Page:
I think that both these elements are influenced by Rue. Think about it, she’s the narrator. A large chunk of the show is written and detailed through her eyes. In fact, she stated in the very first episode of season one that she is not the most reliable narrator, and even Levinson doubled down on this aspect stating, “Rue’s perspective is very much Rue’s perspective, and she’s not always accurate in her retelling of things.” There are elements of the show where Rue imagines things as they would have happened, but didn’t actually. An easy example of this is Cassie’s recent viral meltdown in the school toilets about her outfit, she screams about her relationship with Nate (a secret not yet out in the open) but then it is revealed that she doesn’t actually say anything. It was Rue describing what she thought Cassie would have wanted to say at that moment.

I have a theory as to why ‘Euphoria’ is so unrealistic: it’s Rue’s drug-addled memory

And of course, let’s not forget that Rue is addicted to drugs. Her version of the events are not just biased but affected by her drug abuse. Therein could lie the answer to the unrealistic nature of the show—the situations that arise may be a result of a still drug-addled future Rue, who is describing the warped memories of her past. Maybe Ashtray wasn’t actually 10 years old or maybe there wasn’t so much nudity and explicit activity—we can only hope. It’s safe to say whether this theory has merit or not, it won’t be enough for Levinson to get away scot-free.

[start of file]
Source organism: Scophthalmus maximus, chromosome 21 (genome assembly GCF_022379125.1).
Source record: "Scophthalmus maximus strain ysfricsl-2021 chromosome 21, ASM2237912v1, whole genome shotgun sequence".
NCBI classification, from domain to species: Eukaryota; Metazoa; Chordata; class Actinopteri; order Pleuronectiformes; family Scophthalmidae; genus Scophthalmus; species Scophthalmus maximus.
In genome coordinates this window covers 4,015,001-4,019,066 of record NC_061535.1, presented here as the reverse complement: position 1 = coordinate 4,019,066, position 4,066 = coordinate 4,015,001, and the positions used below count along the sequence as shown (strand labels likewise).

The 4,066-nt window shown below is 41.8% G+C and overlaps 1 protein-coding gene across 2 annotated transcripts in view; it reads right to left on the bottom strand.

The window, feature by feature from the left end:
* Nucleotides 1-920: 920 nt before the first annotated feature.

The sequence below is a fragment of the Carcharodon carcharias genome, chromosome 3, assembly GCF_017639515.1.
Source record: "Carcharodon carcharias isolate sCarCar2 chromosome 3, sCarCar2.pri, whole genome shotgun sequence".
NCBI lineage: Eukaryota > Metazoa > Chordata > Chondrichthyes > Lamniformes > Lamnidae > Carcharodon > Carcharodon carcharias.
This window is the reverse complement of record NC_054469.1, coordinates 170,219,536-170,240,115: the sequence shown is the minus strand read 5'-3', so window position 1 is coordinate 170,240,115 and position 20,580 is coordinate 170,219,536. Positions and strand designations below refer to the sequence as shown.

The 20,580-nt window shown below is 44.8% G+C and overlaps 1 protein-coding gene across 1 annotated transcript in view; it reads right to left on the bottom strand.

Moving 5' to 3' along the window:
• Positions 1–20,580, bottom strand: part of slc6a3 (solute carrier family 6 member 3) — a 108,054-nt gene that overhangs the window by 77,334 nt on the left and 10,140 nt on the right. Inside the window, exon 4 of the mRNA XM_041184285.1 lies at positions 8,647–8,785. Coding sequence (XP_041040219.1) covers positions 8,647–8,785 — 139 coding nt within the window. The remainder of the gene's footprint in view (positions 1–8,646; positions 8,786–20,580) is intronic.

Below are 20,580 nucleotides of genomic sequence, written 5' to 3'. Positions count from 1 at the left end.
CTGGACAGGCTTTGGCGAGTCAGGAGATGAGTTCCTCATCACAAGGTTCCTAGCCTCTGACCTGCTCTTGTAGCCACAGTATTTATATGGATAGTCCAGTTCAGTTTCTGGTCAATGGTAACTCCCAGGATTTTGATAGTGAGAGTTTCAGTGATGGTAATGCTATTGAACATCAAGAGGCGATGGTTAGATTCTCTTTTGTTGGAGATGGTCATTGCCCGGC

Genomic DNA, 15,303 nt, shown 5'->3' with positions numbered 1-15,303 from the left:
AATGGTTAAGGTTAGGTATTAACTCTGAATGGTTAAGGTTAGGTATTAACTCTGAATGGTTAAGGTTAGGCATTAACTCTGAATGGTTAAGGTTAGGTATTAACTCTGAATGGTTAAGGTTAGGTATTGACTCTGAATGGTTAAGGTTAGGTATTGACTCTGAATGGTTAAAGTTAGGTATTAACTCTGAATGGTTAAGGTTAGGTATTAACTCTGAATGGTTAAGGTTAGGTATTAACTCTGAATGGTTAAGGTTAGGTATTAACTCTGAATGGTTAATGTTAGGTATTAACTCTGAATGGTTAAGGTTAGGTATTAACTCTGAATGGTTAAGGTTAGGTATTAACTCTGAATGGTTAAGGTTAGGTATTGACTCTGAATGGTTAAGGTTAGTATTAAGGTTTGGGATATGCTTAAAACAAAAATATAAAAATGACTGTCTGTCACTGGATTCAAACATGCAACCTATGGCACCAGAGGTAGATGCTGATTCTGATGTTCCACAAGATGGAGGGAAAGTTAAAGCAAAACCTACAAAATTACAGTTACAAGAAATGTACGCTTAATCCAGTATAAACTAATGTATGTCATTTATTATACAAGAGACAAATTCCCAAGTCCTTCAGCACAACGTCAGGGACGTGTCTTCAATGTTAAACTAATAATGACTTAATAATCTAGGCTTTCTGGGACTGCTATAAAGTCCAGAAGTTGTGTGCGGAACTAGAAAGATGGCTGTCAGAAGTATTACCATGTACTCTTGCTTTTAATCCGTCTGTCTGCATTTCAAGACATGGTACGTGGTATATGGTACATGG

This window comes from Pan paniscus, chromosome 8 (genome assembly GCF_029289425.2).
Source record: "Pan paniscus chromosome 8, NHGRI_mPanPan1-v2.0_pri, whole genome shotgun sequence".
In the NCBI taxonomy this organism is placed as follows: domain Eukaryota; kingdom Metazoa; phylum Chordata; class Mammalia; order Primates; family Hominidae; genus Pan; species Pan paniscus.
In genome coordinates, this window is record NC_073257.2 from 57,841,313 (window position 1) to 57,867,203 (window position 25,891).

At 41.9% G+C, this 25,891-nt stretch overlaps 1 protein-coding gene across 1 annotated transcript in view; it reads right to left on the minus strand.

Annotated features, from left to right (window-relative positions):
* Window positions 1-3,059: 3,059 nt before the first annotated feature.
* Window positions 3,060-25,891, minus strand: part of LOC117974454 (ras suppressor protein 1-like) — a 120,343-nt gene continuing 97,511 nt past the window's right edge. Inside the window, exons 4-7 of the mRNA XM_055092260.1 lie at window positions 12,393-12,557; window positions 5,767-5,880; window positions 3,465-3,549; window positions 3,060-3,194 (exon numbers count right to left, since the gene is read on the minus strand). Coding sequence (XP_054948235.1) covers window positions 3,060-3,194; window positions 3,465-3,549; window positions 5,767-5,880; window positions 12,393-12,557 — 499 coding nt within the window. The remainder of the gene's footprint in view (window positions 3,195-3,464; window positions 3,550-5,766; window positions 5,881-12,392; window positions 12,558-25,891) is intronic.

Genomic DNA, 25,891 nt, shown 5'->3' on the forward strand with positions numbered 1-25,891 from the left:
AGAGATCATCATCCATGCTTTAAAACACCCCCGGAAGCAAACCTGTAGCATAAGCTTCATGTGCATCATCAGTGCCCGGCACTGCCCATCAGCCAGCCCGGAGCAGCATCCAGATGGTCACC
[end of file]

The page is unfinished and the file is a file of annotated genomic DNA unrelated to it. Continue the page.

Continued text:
We’ve already seen short-hand versions of this and how her momentary highs are depicted. The most viral is the ending scene of the first season in the segment ‘All For Us’. The absolutely brilliant song married with a musical ensemble of dancers, that symbolised Rue’s relapse, was the making of a monumental finale. These obscure, magical scenes—take the latest ‘Lover Montage’—are often more rooted in artistry than they are in reality. It wouldn’t be too far of a stretch to assume, therefore, that this spans the entire show (or most of it, at least) as a representation of an under-the-influence storyteller.

Another element is that she’s really the only one who doesn’t dress as overtly as the rest of the female characters. Apart from a few rare examples, Rue is often seen sporting dark, mid-range colours like brown and the infamous burgundy hoodie. Could this be another nod to the fact that she, herself, is rooted in reality while her surroundings are a result of hallucination? Possibly, since it’s technically not the present if she’s narrating it. Her narration could all just be one really long high.